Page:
I guess we can blame the French for the always-difficult-to-pronounce literary term, DENOUEMENT. The word comes from the French verb, desnouer —to untie, and the French pronounce ment like mahn. I think I was in freshman English in college when I first heard the word. The professor was very precise in his enunciation. I kept staring at the the word and wondering how in the hell he got the mahn out of ment. I’m all for Americanizing the pronunciation myself. I think it should be /de-now-ah-ment/. I mean, what would be the harm. The French have stolen a lot of stuff from us (le parking, le television, and a lot of acclaim for Jerry Lewis comedies). But no matter how it’s pronounced, the denouement is an integral part of getting it right when you’re writing a story or novel. It’s the summing up after the climax, the final unraveling, the chance for the reader to breathe a sigh of relief and think everything worked out.
Like just about everything else about writing, there are no hard and fast rules about how long a denouement should be. Take the ending of American Graffiti, for instance. The faces of the characters appear on the screen listing the fates of each. One was killed by a drunk driver the following year on New Year’s Eve, one was listed as MIA near An Loc, Vietnam, one is a successful insurance salesman, etc. Another variance might be what they call the freeze-frame ending. This type of ending is most often used in movies and short stories, but seldom works in a novel. You know what I’m talking about, right? It’s where the picture freezes an image on the screen and the credits roll, leaving the audience to determine what comes next. Usually, the answer is obvious, like the ending of Butch Cassidy and the Sundance Kid. After reassuring themselves that the ubiquitous lawman, Joe LeFors, is not outside the bank, Butch and Sundance make a run for it not knowing that the entire Bolivian army is assembled outside ready to do them in. Other times it’s less clear, like the ending of X, Y, and Zee, a movie made in the early 1970s starring Elizabeth Taylor, Michael Caine, and Suzannah York. Caine, who’s married to Zee (Elizabeth) begins a love affair with Suzannah, who is in turn seduced by Elizabeth after she discovers the other woman’s latent homosexuality. The climax comes as Caine walks in on the two women, finding Suzannah crushed by the emergence of her repressed feelings. “Are you coming?” Elizabeth asks Caine as he sits beside the despondent Suzannah, not knowing exactly what has transpired. He turns to face her, opens his mouth, and the screen freezes. Another example is William Faulkner’s story, “A Rose for Emily.” Without giving too much away, that last line is a real killer. “Taste,” by Rolad Dahl, is another good example of a great freeze frame ending. Like I said, it’s very difficult to pull off in a novel because there is an inherent expectation on the part of the reader that the plot will be unraveled, loose ends will be tied up, and you’ll know how things turned out. I can think of only one novel where a freeze-frame ending was employed successfully and that was Ross MacDonald’s Lew Archer book, The Chill.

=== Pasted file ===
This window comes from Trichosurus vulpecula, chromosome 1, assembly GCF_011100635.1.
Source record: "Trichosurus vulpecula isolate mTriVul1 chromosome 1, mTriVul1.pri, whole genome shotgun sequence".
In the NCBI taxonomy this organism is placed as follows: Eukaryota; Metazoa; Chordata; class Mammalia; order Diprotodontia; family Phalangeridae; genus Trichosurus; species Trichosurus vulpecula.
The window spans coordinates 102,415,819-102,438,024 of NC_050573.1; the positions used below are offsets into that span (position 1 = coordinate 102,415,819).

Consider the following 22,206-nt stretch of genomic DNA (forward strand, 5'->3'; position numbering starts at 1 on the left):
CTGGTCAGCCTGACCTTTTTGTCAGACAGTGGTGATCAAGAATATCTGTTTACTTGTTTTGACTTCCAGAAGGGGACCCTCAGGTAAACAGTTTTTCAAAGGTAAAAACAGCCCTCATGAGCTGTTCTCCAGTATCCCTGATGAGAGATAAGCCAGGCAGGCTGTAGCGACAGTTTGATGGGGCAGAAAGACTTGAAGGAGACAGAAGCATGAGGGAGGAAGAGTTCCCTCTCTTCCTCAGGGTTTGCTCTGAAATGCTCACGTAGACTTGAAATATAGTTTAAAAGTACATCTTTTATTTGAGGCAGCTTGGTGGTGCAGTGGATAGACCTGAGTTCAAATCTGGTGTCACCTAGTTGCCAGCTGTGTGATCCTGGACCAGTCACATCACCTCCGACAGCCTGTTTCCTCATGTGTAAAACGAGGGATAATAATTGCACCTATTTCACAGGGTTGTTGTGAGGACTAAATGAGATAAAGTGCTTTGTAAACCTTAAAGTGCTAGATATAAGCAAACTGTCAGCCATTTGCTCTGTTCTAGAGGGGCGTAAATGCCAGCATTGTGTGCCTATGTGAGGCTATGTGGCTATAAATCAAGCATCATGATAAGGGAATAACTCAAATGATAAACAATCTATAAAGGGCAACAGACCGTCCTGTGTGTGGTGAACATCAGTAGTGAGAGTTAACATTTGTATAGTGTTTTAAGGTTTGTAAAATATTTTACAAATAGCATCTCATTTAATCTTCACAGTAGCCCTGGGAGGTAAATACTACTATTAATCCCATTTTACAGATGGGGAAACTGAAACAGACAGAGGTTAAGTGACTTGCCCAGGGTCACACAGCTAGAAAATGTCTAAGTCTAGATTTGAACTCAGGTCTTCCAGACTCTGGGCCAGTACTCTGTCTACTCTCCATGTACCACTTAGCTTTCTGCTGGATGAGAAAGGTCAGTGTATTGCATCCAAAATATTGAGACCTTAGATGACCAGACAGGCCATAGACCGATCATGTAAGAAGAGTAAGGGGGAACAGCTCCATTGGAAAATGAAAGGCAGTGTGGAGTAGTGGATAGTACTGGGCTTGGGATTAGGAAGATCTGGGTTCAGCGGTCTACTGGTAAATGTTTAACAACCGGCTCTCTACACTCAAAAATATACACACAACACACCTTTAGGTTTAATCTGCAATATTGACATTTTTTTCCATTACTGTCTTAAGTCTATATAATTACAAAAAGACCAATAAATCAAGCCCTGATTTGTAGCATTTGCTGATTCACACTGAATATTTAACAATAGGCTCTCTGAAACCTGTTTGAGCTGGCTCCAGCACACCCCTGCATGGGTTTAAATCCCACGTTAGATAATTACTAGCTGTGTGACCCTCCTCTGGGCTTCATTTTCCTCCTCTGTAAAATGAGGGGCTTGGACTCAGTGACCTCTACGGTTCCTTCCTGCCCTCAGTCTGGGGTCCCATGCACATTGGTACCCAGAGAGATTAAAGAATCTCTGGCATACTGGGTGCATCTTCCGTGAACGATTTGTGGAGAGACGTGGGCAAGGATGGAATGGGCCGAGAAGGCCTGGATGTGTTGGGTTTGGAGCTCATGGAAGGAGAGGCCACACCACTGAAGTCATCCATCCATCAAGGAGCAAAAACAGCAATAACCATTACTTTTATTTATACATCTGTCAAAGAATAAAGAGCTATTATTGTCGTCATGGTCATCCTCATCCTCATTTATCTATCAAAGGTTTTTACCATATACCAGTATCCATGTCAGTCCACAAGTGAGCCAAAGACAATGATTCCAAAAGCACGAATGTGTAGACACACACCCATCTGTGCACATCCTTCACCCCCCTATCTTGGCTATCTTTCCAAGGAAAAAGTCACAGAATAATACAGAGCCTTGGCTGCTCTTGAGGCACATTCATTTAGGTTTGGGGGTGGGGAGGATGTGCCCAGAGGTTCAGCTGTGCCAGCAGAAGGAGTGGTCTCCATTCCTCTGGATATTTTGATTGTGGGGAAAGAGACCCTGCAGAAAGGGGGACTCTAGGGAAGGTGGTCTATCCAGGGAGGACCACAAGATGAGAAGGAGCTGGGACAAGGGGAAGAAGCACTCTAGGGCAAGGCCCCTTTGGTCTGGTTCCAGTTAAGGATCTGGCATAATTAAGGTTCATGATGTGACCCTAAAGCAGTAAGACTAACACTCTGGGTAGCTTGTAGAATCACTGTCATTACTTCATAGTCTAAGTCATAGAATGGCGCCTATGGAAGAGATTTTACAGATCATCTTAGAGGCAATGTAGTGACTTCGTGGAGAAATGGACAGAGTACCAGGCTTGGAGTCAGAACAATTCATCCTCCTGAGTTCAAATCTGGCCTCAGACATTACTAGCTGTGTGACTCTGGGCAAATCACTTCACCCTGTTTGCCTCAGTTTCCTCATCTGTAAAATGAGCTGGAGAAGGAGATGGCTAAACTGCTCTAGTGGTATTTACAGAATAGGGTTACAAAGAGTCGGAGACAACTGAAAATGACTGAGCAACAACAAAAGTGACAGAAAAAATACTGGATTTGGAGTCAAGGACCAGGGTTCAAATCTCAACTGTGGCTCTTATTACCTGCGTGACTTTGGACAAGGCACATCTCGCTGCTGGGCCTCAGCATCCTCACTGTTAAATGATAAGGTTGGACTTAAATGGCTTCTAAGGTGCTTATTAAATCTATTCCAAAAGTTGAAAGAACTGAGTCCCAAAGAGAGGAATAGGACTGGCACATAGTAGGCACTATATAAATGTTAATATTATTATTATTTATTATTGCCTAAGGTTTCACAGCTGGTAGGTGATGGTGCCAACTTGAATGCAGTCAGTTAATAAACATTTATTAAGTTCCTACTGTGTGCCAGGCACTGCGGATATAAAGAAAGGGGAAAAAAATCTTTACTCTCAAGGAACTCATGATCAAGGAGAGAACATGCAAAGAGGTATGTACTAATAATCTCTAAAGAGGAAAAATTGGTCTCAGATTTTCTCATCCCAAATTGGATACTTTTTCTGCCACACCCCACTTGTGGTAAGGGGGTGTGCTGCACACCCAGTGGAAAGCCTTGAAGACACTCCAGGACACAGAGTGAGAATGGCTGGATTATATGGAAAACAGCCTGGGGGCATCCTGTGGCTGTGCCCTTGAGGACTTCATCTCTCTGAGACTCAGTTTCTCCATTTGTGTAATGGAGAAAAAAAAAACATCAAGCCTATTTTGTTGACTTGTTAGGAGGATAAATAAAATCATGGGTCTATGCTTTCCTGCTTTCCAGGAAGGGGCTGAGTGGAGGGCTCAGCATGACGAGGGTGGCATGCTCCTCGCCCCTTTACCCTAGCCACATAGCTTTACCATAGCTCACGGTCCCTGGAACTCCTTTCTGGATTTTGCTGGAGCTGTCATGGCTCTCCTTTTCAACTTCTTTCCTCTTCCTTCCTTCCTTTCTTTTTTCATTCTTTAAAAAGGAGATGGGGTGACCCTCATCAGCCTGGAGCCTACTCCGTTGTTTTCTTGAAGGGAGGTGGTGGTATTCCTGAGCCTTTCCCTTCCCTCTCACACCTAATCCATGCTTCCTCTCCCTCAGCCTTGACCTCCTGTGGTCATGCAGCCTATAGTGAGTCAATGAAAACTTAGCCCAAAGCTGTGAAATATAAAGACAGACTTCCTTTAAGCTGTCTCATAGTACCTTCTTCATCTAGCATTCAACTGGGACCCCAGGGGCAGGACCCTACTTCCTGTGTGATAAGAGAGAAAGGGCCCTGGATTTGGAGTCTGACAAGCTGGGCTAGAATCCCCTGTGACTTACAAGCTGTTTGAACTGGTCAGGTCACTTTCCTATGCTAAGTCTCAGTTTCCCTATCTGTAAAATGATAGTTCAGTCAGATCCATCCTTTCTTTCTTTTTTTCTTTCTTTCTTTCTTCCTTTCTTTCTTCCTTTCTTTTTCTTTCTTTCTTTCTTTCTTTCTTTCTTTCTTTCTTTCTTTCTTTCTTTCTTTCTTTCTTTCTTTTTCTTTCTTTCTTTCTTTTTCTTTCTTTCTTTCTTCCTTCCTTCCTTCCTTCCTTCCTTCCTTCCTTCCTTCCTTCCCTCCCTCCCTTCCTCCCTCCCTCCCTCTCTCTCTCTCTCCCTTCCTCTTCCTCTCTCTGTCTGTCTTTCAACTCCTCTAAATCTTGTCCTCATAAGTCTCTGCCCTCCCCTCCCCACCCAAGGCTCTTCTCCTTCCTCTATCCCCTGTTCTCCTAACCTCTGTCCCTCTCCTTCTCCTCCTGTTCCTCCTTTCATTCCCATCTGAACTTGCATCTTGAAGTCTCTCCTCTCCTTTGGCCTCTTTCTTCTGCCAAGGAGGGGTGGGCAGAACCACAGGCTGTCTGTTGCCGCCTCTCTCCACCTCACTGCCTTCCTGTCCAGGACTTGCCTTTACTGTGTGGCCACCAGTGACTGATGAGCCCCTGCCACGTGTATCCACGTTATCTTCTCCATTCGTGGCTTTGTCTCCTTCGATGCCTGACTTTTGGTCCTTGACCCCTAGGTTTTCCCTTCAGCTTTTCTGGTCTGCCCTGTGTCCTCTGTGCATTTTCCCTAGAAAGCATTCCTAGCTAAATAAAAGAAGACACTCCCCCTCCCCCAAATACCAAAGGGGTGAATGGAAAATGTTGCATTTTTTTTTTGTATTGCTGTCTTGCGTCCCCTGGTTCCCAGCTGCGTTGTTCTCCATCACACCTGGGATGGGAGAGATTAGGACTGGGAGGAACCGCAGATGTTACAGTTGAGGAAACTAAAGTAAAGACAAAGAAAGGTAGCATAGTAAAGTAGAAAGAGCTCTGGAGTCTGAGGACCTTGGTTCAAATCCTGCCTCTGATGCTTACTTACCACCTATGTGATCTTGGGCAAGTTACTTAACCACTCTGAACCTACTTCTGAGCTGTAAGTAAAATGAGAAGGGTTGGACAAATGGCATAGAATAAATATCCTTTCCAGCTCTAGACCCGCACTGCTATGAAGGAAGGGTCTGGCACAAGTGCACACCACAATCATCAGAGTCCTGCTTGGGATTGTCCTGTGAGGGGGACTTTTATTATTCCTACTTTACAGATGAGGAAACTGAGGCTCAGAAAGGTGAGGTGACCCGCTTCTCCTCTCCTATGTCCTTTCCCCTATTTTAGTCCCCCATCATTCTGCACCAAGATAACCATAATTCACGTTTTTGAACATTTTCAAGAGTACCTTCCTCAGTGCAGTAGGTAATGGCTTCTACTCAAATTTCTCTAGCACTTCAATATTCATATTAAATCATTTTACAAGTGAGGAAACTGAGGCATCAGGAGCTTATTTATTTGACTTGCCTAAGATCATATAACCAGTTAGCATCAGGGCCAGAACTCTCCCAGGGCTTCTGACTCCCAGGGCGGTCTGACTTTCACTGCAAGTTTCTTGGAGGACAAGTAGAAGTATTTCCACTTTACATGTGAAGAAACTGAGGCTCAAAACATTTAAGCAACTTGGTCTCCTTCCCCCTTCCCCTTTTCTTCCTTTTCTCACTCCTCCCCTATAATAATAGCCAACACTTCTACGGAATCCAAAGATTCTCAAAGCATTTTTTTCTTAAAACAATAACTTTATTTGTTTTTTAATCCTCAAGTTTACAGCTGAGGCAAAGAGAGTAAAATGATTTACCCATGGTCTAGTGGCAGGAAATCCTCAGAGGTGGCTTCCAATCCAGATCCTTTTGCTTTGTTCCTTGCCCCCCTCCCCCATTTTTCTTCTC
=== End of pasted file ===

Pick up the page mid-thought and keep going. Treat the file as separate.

With a mystery, I think it’s essential that you include a decent denouement. One of the reasons people read mysteries is to enjoy the restoration of order in the universe. SPOILER ALERT: Think back to those miserable, downer movies of the early 70s (like The Parallax View or Get Carter) where the protagonist spends the whole movie fighting against the evilness of the monolithic system only to be killed in the last scene. I hope I didn’t spoil anything if you haven’t seen them. On a brighter note, when Stallone redid Get Carter, he let the titular character survive rather than get shot by a sniper. The fight between Sylvester and Mickey Rourke at the climax is one of the best fight scenes I’ve even seen. It even rivals the great one between Rod Taylor and William Smith in Darker Than Amber. (It rumored that things got a bit out of hand and Taylor and Smith really went at it.)
Anyway, I digress. If you have any doubts about the importance of the denouement, try leaving one out. Think about how the movie, story, or book would be if it ended with the climax. Think about how you would feel if, at the end of The Prisoner of Zenda, for instance, the hero collapsed after saying, “The king lives,” and the screen froze? We wouldn’t have that great scene between him and Princess Flavia, the woman he loves, talking about honor and responsibility, or Captain Fritz saying, “Fate doesn’t always make the right man king.” Like I said, there are way too many loose ends that we, the reader (or the audience), expect to be rectified. To not resolve these questions is something of a cop-out. I admit to feeling a bit of anger and disappointment at an open-ended story, perhaps the most famous of which is Frank Stockton’s “The Lady or the Tiger?” I remember reading it in high school and felt cheated by the clever, cutesy ending line that leaves the outcome up to the reader. If the author would have provided the answer, he most likely would have disappointed those readers who had hoped for the alternate ending, but at least there would have been a bit of closure. As it stands, he succeeded in pleasing no one and disappointing everybody.Hmm, I wonder if that guy was part French?